Yes, These Eyes Are the Windows
Shown in conjunction with the preceding exhibitions at the Fondation from February to April 2016, the film Yes, These Eyes Are the Windows (2015) by Saskia Olde Wolbers is once again being presented in its own room.
This film revisits the unusual past of the house at 87 Hackford Road in the Brixton area of south London where Van Gogh lived from 1873 to 1874. On the basis of his letters and different accounts relating to his brief stay in this terraced house, Saskia Olde Wolbers creates a video piece combining fantasy with realism, in which her free interpretation of the facts mingles with elements of reality.
The house, in the role of narrator, unfolds a fiction about the layers of myth that have settled upon the artist and about his ghostly influence on the fate of the house and its subsequent owners. Organic and talkative, this storyteller built of bricks and wood conducts us into its universe of fluid outlines, a mosaic of visual and documentary elements.
The work Yes, These Eyes Are the Windows is the fruit of a production in two stages. It was first presented in 2014 as a site-specific audio installation in Van Gogh’s house in Brixton, as the culmination of a two-year collaboration with the London-based art association Artangel. In 2015 it was then created as a film, in which form it is now being shown in Arles.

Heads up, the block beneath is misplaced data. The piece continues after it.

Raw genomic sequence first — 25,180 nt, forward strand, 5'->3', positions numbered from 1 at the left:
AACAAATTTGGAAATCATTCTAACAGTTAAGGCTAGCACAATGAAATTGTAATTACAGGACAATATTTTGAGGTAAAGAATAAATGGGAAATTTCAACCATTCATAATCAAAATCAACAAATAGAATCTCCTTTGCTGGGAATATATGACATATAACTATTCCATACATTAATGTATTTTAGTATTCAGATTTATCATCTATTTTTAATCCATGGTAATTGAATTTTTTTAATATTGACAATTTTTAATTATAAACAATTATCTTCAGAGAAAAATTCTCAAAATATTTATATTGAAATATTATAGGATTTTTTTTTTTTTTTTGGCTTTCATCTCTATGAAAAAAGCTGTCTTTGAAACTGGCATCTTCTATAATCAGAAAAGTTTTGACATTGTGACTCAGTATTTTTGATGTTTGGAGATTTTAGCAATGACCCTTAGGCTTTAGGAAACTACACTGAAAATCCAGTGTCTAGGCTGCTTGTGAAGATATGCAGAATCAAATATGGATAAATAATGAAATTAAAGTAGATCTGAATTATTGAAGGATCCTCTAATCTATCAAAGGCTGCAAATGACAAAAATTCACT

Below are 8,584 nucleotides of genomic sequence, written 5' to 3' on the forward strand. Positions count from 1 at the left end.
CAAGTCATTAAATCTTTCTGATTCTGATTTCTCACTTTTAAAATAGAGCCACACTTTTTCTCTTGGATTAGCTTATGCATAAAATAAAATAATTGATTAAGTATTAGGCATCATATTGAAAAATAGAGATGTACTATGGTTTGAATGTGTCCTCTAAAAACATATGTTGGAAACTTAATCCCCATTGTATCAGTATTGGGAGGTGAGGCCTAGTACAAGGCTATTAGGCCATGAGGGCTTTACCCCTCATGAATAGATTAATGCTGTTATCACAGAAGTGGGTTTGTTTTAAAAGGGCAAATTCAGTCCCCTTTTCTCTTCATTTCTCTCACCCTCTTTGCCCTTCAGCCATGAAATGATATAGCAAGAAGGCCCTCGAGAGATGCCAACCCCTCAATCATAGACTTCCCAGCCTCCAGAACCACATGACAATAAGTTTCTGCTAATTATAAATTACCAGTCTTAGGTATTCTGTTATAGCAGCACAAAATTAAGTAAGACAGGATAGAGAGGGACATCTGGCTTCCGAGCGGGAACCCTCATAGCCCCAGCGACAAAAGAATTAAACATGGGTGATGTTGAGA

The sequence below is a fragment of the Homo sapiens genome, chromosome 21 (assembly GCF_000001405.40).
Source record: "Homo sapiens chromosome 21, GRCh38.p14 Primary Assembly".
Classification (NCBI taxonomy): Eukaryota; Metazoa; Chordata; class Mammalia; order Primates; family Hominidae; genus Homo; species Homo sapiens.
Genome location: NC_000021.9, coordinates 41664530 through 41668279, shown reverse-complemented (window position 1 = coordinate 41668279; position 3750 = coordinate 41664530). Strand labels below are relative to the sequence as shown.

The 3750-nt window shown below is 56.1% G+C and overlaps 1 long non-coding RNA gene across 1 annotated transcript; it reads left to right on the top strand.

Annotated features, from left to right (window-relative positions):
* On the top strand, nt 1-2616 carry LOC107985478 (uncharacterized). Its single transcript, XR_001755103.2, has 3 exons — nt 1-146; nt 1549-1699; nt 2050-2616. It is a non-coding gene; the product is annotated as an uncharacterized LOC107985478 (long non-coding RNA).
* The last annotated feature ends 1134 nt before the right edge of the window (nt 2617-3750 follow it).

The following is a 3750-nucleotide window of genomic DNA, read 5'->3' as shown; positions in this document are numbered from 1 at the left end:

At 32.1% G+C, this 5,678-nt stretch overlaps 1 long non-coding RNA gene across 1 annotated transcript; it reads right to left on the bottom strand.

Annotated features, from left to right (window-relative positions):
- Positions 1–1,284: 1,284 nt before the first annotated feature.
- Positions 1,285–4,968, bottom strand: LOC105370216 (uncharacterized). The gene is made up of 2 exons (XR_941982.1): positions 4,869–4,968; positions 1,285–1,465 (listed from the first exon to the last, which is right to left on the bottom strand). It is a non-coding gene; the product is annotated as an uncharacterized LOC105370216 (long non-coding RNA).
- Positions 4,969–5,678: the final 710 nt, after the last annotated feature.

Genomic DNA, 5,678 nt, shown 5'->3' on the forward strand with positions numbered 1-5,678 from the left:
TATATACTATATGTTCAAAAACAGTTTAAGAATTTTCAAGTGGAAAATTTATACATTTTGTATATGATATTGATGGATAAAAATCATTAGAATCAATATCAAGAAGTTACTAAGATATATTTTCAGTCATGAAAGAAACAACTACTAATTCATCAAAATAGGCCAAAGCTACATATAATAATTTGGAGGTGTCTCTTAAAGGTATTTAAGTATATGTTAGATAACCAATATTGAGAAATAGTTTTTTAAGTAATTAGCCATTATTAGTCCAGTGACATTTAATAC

Curators of the exhbition: Bice Curiger and Julia Marchand
About the artist
Dutch artist Saskia Olde Wolbers, born in 1971 and living in the UK, has been working with video since the mid-1990s.
Her short productions are meticulously elaborated microcosms that blend fictional scenarios, documentary facts and fantastical environments. Sustained by a narrative that is delivered – anonymously and out of sync – by an off-screen voice, and which attests to the artist’s fascination with the transmission of histories, these videos mirror the question as to the credibility of today’s profusion of information. Simultaneously aerial and aquatic, Saskia Olde Wolbers’s fluid universe oscillates between utopia and nightmare: like images in a darkroom, these stories prove to be at once reality and illusion.
Represented in numerous museums, collections, galleries and public spaces, Saskia Olde Wolbers has won multiple awards.
Photo credits: Yes, These Eyes are the Windows, 2015, 18 min HD video for projection. Voice over Tom Brooke © the artist, courtesy Maureen Paley, London
Catalogue published on the occasion of the exhibition
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